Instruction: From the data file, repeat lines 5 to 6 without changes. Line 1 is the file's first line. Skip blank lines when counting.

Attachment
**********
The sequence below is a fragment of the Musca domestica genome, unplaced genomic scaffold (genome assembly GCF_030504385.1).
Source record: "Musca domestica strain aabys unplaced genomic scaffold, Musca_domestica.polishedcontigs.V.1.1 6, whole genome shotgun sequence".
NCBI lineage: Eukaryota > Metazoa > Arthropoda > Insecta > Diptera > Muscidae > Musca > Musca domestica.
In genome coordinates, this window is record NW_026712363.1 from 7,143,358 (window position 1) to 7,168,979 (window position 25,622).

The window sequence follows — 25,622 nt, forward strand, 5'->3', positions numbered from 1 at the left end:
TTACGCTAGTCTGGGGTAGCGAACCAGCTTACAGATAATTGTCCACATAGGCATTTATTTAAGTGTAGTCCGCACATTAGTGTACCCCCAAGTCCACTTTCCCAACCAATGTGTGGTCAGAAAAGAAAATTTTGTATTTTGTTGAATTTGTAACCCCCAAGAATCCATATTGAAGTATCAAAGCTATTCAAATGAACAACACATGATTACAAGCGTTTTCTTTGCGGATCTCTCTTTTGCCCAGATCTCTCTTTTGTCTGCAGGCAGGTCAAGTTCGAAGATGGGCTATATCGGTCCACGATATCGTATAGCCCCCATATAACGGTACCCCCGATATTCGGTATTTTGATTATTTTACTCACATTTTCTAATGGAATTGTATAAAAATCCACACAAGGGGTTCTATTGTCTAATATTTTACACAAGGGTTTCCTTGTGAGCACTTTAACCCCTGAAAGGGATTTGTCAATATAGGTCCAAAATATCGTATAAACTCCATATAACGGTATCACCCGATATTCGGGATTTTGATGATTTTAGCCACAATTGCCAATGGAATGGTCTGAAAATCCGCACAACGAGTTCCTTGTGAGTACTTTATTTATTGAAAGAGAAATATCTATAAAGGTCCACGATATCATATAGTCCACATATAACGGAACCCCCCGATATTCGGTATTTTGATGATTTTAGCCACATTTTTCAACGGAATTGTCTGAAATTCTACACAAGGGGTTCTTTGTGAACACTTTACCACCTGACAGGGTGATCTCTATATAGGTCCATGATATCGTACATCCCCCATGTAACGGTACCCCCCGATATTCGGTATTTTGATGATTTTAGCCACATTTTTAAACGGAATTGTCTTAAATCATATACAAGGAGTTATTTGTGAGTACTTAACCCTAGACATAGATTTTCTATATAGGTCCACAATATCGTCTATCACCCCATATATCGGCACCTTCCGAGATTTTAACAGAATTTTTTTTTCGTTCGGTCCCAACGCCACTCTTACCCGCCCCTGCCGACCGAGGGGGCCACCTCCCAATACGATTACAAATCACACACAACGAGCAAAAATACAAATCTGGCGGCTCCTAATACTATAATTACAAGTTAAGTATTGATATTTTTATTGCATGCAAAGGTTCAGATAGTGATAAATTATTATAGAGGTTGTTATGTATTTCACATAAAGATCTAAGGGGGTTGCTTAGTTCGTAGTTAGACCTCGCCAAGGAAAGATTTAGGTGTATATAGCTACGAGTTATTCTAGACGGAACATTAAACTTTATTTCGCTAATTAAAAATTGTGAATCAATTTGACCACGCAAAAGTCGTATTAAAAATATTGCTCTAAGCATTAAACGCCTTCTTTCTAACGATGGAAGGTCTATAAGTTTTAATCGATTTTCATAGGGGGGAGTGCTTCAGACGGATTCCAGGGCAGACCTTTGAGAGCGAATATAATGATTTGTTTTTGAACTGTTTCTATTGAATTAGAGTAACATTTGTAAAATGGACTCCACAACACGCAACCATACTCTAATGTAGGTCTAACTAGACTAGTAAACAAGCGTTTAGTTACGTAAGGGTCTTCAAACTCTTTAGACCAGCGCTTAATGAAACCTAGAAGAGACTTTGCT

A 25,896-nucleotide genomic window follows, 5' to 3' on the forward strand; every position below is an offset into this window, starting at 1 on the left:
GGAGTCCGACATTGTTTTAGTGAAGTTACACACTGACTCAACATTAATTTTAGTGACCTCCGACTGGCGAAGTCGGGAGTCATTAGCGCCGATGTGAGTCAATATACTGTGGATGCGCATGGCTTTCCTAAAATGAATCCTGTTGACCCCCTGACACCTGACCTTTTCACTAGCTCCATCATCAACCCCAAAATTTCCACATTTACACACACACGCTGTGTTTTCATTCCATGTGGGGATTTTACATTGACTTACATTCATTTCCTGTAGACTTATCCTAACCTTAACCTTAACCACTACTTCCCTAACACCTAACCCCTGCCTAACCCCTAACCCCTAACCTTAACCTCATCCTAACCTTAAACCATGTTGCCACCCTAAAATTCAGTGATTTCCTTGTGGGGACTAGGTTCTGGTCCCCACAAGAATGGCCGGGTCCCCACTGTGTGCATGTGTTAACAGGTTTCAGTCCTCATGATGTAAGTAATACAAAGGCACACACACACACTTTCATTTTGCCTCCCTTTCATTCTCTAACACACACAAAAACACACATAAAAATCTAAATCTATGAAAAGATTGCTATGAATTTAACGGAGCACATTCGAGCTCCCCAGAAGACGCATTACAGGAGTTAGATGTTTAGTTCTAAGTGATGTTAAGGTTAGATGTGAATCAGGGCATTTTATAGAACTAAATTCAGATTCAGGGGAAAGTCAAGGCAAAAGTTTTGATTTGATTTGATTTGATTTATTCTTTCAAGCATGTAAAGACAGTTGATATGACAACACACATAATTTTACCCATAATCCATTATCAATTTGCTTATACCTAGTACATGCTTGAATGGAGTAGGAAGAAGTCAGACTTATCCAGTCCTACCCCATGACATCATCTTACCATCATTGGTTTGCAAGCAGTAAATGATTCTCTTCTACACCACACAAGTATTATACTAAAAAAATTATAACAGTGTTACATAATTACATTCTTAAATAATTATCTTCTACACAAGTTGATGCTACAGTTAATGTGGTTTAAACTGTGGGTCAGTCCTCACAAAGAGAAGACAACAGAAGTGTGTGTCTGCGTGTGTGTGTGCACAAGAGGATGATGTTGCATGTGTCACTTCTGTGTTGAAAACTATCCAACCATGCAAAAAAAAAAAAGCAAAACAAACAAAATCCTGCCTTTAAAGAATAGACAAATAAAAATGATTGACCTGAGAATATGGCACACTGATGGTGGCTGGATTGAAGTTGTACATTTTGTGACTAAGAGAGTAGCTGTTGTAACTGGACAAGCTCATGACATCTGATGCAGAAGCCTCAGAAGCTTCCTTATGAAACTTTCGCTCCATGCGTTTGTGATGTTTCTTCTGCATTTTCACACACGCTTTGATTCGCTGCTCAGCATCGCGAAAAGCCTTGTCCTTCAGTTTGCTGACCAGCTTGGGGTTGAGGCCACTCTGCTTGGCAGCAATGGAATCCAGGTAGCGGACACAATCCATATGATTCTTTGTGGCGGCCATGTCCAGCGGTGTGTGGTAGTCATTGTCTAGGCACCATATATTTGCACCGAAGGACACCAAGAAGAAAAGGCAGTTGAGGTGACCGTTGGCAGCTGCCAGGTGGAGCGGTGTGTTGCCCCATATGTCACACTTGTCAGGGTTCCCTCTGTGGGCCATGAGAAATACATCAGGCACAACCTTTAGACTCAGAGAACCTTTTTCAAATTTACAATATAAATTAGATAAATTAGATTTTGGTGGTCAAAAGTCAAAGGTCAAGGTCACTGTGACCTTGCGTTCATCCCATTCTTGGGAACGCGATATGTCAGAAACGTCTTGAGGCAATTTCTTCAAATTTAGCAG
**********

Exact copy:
The window sequence follows — 25,622 nt, forward strand, 5'->3', positions numbered from 1 at the left end:
TTACGCTAGTCTGGGGTAGCGAACCAGCTTACAGATAATTGTCCACATAGGCATTTATTTAAGTGTAGTCCGCACATTAGTGTACCCCCAAGTCCACTTTCCCAACCAATGTGTGGTCAGAAAAGAAAATTTTGTATTTTGTTGAATTTGTAACCCCCAAGAATCCATATTGAAGTATCAAAGCTATTCAAATGAACAACACATGATTACAAGCGTTTTCTTTGCGGATCTCTCTTTTGCCCAGATCTCTCTTTTGTCTGCAGGCAGGTCAAGTTCGAAGATGGGCTATATCGGTCCACGATATCGTATAGCCCCCATATAACGGTACCCCCGATATTCGGTATTTTGATTATTTTACTCACATTTTCTAATGGAATTGTATAAAAATCCACACAAGGGGTTCTATTGTCTAATATTTTACACAAGGGTTTCCTTGTGAGCACTTTAACCCCTGAAAGGGATTTGTCAATATAGGTCCAAAATATCGTATAAACTCCATATAACGGTATCACCCGATATTCGGGATTTTGATGATTTTAGCCACAATTGCCAATGGAATGGTCTGAAAATCCGCACAACGAGTTCCTTGTGAGTACTTTATTTATTGAAAGAGAAATATCTATAAAGGTCCACGATATCATATAGTCCACATATAACGGAACCCCCCGATATTCGGTATTTTGATGATTTTAGCCACATTTTTCAACGGAATTGTCTGAAATTCTACACAAGGGGTTCTTTGTGAACACTTTACCACCTGACAGGGTGATCTCTATATAGGTCCATGATATCGTACATCCCCCATGTAACGGTACCCCCCGATATTCGGTATTTTGATGATTTTAGCCACATTTTTAAACGGAATTGTCTTAAATCATATACAAGGAGTTATTTGTGAGTACTTAACCCTAGACATAGATTTTCTATATAGGTCCACAATATCGTCTATCACCCCATATATCGGCACCTTCCGAGATTTTAACAGAATTTTTTTTTCGTTCGGTCCCAACGCCACTCTTACCCGCCCCTGCCGACCGAGGGGGCCACCTCCCAATACGATTACAAATCACACACAACGAGCAAAAATACAAATCTGGCGGCTCCTAATACTATAATTACAAGTTAAGTATTGATATTTTTATTGCATGCAAAGGTTCAGATAGTGATAAATTATTATAGAGGTTGTTATGTATTTCACATAAAGATCTAAGGGGGTTGCTTAGTTCGTAGTTAGACCTCGCCAAGGAAAGATTTAGGTGTATATAGCTACGAGTTATTCTAGACGGAACATTAAACTTTATTTCGCTAATTAAAAATTGTGAATCAATTTGACCACGCAAAAGTCGTATTAAAAATATTGCTCTAAGCATTAAACGCCTTCTTTCTAACGATGGAAGGTCTATAAGTTTTAATCGATTTTCATAGGGGGGAGTGCTTCAGACGGATTCCAGGGCAGACCTTTGAGAGCGAATATAATGATTTGTTTTTGAACTGTTTCTATTGAATTAGAGTAACATTTGTAAAATGGACTCCACAACACGCAACCATACTCTAATGTAGGTCTAACTAGACTAGTAAACAAGCGTTTAGTTACGTAAGGGTCTTCAAACTCTTTAGACCAGCGCTTAATGAAACCTAGAAGAGACTTTGCT